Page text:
Fish fascinate me.
Whether I meet them up close and underwater, or on the other side of a thick glass aquarium panel, they give off a chill, yet hyper-vigilant fishy vibe. A vibe that signifies they’re hanging out, being fishy with the other fishies, and my potential predatory self has been clocked, but not entirely trusted.
Despite my long-term love affair with the extravagantly hued wonders of fish species inhabiting Pacific shorelines and reefs, I do not turn my nose up at their plainer freshwater cousins. I can be equally captivated by a minnow.
Which is how I came to care about one minnow in particular, the Clear Lake Hitch (Lavinia exicauda chi). This very large minnow, as important to the Native Tribes living around Clear Lake (Lake County, California) as salmon is to Native Tribes living along the coasts of the Pacific Northwest, is in severe decline.
Last year, I wrote an article, The Fight for an Invisible Fish, for The Revelator, an imprint of the Center for Biological Diversity. (It has since been carried by KECT and Hatch Magazine, among other outlets.) I called the hitch “invisible” because I had never seen one in the wild, despite having worked for Lake County tribes for almost a decade.
The article came out after a lawsuit I had joined, failed to make an impact on the US Fish and Wildlife Service (USFWS). Despite clear scientific evidence of severely depleted populations by Federal and State biologists, and no evidence of juvenile recruitment for five years in a row, the USFWS said there wasn’t enough data to justify listing the hitch as endangered. They said they need to study the situation some more. They said they would revisit their ruling in 2025.
(By which time the hitch will have gone functionally extinct.)
The Clear Lake Hitch are endangered for the usual reasons: we didn’t do what we needed to do, years and years ago, to maintain healthy populations.
Clear Lake Tribes have repeatedly raised the alarm – in 2014, when the hitch was listed as endangered by the State of California, and again in 2020, when the Center for Biological Diversity brought a lawsuit against the US Fish and Wildlife Service for not granting the hitch federally endangered status, and again in the Summer of 2022, when the Tribes provided testimony at the Tribal Committee of the California Fish and Game Commission.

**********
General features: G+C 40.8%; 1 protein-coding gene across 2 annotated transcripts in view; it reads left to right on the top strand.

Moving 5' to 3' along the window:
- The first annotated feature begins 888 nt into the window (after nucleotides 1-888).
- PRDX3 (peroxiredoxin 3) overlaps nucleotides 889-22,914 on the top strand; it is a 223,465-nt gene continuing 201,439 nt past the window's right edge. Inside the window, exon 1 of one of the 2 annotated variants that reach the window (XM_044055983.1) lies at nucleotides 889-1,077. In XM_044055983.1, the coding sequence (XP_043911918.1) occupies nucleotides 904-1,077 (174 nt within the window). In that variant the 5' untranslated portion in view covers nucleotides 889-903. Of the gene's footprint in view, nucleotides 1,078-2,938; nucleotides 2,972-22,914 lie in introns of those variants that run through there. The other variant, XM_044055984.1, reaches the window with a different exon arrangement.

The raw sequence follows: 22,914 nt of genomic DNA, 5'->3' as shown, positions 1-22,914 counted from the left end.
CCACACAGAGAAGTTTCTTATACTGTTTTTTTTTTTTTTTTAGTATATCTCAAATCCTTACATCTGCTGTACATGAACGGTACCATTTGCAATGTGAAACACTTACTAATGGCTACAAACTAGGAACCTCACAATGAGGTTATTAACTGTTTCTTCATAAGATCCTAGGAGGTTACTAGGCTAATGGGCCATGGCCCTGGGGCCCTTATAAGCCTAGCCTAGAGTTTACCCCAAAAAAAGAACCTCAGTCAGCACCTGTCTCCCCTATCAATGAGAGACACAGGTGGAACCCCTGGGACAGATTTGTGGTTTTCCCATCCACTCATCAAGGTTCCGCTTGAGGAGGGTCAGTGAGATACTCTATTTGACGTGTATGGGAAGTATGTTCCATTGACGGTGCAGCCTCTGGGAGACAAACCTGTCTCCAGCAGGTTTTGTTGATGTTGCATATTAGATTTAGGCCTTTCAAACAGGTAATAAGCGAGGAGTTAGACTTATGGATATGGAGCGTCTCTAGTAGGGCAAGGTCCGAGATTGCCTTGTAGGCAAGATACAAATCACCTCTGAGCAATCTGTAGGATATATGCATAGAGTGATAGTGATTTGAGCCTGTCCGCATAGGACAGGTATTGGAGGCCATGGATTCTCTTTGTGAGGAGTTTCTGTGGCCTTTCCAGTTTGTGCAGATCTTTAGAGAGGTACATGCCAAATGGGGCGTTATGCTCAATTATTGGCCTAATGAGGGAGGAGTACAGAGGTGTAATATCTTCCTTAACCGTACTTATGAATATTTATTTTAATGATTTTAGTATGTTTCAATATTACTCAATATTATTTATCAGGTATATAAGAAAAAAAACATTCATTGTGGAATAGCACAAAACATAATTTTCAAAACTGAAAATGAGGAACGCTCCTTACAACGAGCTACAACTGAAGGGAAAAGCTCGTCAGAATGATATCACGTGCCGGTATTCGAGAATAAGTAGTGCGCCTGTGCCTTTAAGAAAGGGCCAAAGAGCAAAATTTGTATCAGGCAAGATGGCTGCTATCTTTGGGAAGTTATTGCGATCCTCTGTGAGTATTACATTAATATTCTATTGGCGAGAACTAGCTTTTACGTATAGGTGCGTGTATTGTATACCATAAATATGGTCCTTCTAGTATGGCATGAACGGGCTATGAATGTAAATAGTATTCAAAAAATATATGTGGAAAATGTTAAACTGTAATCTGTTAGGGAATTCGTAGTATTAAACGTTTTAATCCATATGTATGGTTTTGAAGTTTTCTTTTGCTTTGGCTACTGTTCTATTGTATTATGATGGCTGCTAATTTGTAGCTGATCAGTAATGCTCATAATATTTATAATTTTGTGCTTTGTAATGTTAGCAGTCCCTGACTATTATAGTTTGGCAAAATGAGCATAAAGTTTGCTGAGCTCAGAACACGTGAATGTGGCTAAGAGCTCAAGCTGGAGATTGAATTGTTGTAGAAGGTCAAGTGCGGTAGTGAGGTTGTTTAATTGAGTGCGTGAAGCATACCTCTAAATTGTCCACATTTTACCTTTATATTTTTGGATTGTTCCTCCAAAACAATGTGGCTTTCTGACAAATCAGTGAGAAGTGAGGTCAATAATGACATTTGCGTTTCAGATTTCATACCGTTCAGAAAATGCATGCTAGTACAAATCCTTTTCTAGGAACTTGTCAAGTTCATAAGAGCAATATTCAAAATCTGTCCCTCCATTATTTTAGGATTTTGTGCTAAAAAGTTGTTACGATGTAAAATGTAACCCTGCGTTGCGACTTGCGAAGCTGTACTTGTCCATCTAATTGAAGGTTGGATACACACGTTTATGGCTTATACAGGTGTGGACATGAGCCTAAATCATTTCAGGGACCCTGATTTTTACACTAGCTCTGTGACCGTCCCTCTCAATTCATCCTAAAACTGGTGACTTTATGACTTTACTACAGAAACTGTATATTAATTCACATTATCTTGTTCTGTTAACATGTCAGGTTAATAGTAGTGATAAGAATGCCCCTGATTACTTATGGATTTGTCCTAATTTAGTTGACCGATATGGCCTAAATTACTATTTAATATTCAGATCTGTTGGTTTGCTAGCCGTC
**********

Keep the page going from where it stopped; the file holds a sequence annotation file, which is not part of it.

Only after additional testimony was provided by Big Valley Band of Pomo Indians Tribal Elder and Tribal Historic Preservation Officer Ron Montez, Sr. at another meeting of the California Fish and Game Commission in October 2022, when the Commissioners were moved to suggest holding a Hitch Summit, did things begin to change, radically.
At the Summit (held in December, the same week this article came out in the Los Angeles Times), the major government players: the California Fish and Wildlife Department, the California Department of Water Resources, the State Water Resources Control Board, the US Fish and Wildlife Services, Lake County staff and Lake County Pomo Tribal representatives, got together for an all-day meeting to hash things out and make a plan.
The good news? More attention, staff time, resources, funds, and on-the-ground actions to support the hitch are taking place than have ever before been devoted to the hitch. I wrote about it for the final issue of Estuary News.)
More good news? We had an exceptionally wet Spring, and the creeks have been running high.